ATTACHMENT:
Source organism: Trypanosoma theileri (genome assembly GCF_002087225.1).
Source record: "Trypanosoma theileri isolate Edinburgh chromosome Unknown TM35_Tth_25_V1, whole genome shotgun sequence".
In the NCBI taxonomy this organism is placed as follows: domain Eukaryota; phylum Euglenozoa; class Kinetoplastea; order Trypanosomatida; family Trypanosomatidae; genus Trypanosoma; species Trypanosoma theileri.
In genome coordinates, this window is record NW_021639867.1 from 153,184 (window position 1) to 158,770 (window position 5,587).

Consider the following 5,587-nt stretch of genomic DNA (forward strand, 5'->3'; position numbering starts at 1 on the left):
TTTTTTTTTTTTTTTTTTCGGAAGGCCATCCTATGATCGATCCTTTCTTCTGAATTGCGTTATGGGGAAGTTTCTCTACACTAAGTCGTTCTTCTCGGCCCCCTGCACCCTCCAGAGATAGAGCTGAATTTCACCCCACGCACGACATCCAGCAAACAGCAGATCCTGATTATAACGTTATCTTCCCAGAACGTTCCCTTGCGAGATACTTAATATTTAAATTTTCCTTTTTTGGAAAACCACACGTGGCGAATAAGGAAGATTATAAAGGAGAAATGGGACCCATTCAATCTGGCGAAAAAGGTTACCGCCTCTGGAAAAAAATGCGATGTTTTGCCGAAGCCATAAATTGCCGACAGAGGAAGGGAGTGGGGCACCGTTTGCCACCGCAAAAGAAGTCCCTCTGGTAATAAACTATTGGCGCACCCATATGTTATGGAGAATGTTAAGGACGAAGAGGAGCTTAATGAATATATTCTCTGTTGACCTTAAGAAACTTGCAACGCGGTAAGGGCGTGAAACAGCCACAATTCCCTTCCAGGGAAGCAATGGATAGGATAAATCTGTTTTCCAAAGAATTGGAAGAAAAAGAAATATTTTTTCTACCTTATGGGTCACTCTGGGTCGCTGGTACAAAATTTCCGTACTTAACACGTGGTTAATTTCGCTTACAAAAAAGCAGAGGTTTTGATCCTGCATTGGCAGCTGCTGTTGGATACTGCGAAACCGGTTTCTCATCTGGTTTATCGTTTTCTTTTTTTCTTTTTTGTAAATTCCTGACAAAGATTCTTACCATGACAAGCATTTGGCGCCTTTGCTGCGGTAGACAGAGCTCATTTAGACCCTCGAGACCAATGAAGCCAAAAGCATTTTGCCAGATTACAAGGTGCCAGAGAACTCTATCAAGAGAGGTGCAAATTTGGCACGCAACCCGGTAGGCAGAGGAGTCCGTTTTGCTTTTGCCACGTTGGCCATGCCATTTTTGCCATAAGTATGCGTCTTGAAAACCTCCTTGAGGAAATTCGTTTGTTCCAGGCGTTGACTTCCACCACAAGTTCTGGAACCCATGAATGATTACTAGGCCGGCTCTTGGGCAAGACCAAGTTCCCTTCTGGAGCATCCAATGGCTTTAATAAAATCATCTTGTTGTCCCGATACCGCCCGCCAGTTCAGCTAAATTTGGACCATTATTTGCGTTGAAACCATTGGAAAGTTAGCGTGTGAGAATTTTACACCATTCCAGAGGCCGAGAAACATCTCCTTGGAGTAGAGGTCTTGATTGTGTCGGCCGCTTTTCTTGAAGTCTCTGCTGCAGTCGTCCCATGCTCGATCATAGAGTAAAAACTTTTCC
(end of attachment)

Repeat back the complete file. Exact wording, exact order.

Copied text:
Source organism: Trypanosoma theileri (genome assembly GCF_002087225.1).
Source record: "Trypanosoma theileri isolate Edinburgh chromosome Unknown TM35_Tth_25_V1, whole genome shotgun sequence".
In the NCBI taxonomy this organism is placed as follows: domain Eukaryota; phylum Euglenozoa; class Kinetoplastea; order Trypanosomatida; family Trypanosomatidae; genus Trypanosoma; species Trypanosoma theileri.
In genome coordinates, this window is record NW_021639867.1 from 153,184 (window position 1) to 158,770 (window position 5,587).

Consider the following 5,587-nt stretch of genomic DNA (forward strand, 5'->3'; position numbering starts at 1 on the left):
TTTTTTTTTTTTTTTTTTCGGAAGGCCATCCTATGATCGATCCTTTCTTCTGAATTGCGTTATGGGGAAGTTTCTCTACACTAAGTCGTTCTTCTCGGCCCCCTGCACCCTCCAGAGATAGAGCTGAATTTCACCCCACGCACGACATCCAGCAAACAGCAGATCCTGATTATAACGTTATCTTCCCAGAACGTTCCCTTGCGAGATACTTAATATTTAAATTTTCCTTTTTTGGAAAACCACACGTGGCGAATAAGGAAGATTATAAAGGAGAAATGGGACCCATTCAATCTGGCGAAAAAGGTTACCGCCTCTGGAAAAAAATGCGATGTTTTGCCGAAGCCATAAATTGCCGACAGAGGAAGGGAGTGGGGCACCGTTTGCCACCGCAAAAGAAGTCCCTCTGGTAATAAACTATTGGCGCACCCATATGTTATGGAGAATGTTAAGGACGAAGAGGAGCTTAATGAATATATTCTCTGTTGACCTTAAGAAACTTGCAACGCGGTAAGGGCGTGAAACAGCCACAATTCCCTTCCAGGGAAGCAATGGATAGGATAAATCTGTTTTCCAAAGAATTGGAAGAAAAAGAAATATTTTTTCTACCTTATGGGTCACTCTGGGTCGCTGGTACAAAATTTCCGTACTTAACACGTGGTTAATTTCGCTTACAAAAAAGCAGAGGTTTTGATCCTGCATTGGCAGCTGCTGTTGGATACTGCGAAACCGGTTTCTCATCTGGTTTATCGTTTTCTTTTTTTCTTTTTTGTAAATTCCTGACAAAGATTCTTACCATGACAAGCATTTGGCGCCTTTGCTGCGGTAGACAGAGCTCATTTAGACCCTCGAGACCAATGAAGCCAAAAGCATTTTGCCAGATTACAAGGTGCCAGAGAACTCTATCAAGAGAGGTGCAAATTTGGCACGCAACCCGGTAGGCAGAGGAGTCCGTTTTGCTTTTGCCACGTTGGCCATGCCATTTTTGCCATAAGTATGCGTCTTGAAAACCTCCTTGAGGAAATTCGTTTGTTCCAGGCGTTGACTTCCACCACAAGTTCTGGAACCCATGAATGATTACTAGGCCGGCTCTTGGGCAAGACCAAGTTCCCTTCTGGAGCATCCAATGGCTTTAATAAAATCATCTTGTTGTCCCGATACCGCCCGCCAGTTCAGCTAAATTTGGACCATTATTTGCGTTGAAACCATTGGAAAGTTAGCGTGTGAGAATTTTACACCATTCCAGAGGCCGAGAAACATCTCCTTGGAGTAGAGGTCTTGATTGTGTCGGCCGCTTTTCTTGAAGTCTCTGCTGCAGTCGTCCCATGCTCGATCATAGAGTAAAAACTTTTCC